Blog posts tagged in Kane County family law attorney
Today’s world is, in many ways, more connected than ever before. Thanks to the rise of digital and online technology, it has never been easier to look for new employment or educational opportunities that may exist far from your current home. For some people, it is also relatively easy to pick up and move to a new city or state in search of a better life, but this is not the case for everyone. If you are divorced, separated, or unmarried and you and your child’s other parent share parental responsibilities, moving to a new area can be rather complicated.
How Far Is Too Far?
The Illinois Marriage and Dissolution of Marriage Act provides that any move that qualifies as a “relocation” must be approved by the court in advance. A relocation is any move by a parent with half or more of the parenting time with the child that exceeds a certain radius from the current home. If you currently live in Kane County—or Cook, DuPage, Lake, McHenry, or Will County—an in-state move of more than 25 miles is a relocation. If you currently live in any other county, a relocation is any in-state move of over 50 miles. Finally, if you live anywhere in Illinois and move more than 25 miles to a new out-of-state home, the move is considered a relocation.
Sharing custody of your child—now formally known as parental responsibilities under Illinois law, can be challenging under the best of circumstances. Effective co-parenting requires communication, cooperation, and, in many cases, letting a few little things go in order to facilitate a more agreeable situation.
Protecting Parenting Time
When you are a divorced, separated, or unmarried parent, you most likely treasure the time you get to spend with your children. While this may be especially true if your parenting time is less than that of the other parent, most parents recognize that time with their child is special and should be treated as such. The realities of life, however, often create additional difficulties for a divorced parent. For example, what if a PTA meeting or other school-related function falls on a night when your children are supposed to be with you?
Earlier this year, a post on this blog looked closely at a ruling by a Cook County judge that levied what was thought to be the largest child support-related fine in the history of the state against a Herscher car dealership. The story took many in the region by surprise but highlighted the important role that employers are expected to play in ensuring that child support payments are properly made each month. Now, it seems that the dealership will not be required to pay the full fine, as both sides have agreed to an out-of-court settlement, the financial terms of which have not been disclosed to the public.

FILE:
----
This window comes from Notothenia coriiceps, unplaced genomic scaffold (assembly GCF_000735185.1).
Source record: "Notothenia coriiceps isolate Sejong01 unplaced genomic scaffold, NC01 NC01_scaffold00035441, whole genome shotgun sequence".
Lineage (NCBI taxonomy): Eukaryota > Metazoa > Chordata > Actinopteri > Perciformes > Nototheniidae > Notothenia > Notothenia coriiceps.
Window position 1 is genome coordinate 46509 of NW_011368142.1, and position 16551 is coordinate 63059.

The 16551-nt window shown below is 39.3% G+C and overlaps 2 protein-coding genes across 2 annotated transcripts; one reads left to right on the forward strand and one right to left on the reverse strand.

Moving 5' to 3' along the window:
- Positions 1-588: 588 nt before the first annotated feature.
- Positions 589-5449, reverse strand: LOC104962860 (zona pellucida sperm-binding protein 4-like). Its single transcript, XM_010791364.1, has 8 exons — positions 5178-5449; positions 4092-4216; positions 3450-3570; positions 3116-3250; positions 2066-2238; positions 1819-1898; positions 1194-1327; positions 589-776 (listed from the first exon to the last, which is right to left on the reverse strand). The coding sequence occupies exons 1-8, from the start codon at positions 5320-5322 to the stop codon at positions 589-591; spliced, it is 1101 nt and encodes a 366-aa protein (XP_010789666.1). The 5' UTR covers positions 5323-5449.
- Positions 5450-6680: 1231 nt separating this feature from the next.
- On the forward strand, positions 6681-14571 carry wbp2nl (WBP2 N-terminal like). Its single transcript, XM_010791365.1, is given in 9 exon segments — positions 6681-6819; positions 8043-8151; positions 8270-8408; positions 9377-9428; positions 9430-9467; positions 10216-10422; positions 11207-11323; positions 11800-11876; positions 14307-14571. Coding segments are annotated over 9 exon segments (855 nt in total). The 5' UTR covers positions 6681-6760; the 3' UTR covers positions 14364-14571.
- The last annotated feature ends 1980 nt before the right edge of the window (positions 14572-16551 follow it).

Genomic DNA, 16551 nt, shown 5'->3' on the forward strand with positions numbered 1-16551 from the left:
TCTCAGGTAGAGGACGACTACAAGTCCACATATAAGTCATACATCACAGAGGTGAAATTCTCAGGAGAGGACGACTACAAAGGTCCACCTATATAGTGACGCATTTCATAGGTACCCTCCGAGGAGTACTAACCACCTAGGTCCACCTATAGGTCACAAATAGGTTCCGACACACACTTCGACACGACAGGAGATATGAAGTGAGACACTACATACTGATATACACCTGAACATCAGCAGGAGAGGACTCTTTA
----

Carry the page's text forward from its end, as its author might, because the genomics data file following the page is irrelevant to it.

In April of 2016, Judge Bonita Coleman determined that Country Chevrolet failed to withhold ordered child support payments from the paychecks of an employee. Dealership management claimed that the man in question was not an employee but an independent contractor so the state laws regarding child support withholding were inapplicable in this case. The court disagreed, ordered back payment of approximately $8,000 in child support, and issued a statutory fine of $100 per day for each missed payment, bringing the total fine to almost $2.3 million.
For many years, relationship studies suggested that couples who moved in together prior to getting married were more likely to get divorced than those who waited until after the wedding. While there may have been some truth to those numbers, they now seem to be moving in the opposite direction. Today, more couples than ever are cohabitating prior to marriage, yet the divorce rate is on the decline, and sociologists think that that the two may be related.
A New Way to Look at Love
The generation known as the Millennials is comprised of those born roughly between the early 1980s and the late 1990s. A large number of Millennials are now in their late 20s and early 30s, and the way in which they, as a group, are approaching committed relationships much differently than their predecessors. Young people, in general, are waiting longer to get married, but they are much more likely to move in with a romantic partner than ever before.
Beginning next summer, child support considerations will be drastically different in Illinois than in years past. Long-awaited changes to how child support is calculated in the state are slated to go into effect on July 1, 2017, thanks to a measure signed by Illinois Governor Bruce Rauner earlier this month. The new law fulfills a promise made by lawmakers last year when sweeping reforms to divorce and child custody statutes were enacted but child support discussions were tabled until now. Going forward, parents can expect a more equitable process of calculating each party’s financial responsibilities regarding their children.
Percentage of Obligor’s Income
Currently, a parent’s obligation for child support is based upon two primary factors: the income of the supporting parent and the number of children requiring support. This calculation model is known as “percentage of income,” and Illinois is just one of five states to use a flat-percentage system. Within the law, courts have been granted the discretion to alter the support requirement on a case-by-case basis, but the basic calculation, for all intents and purposes, has become very outdated. Today, both parents are much more likely to be generating substantial income than in previous generations, yet the current law does not expressly encourage the court to take both parent’s income into account when determining an appropriate amount for child support.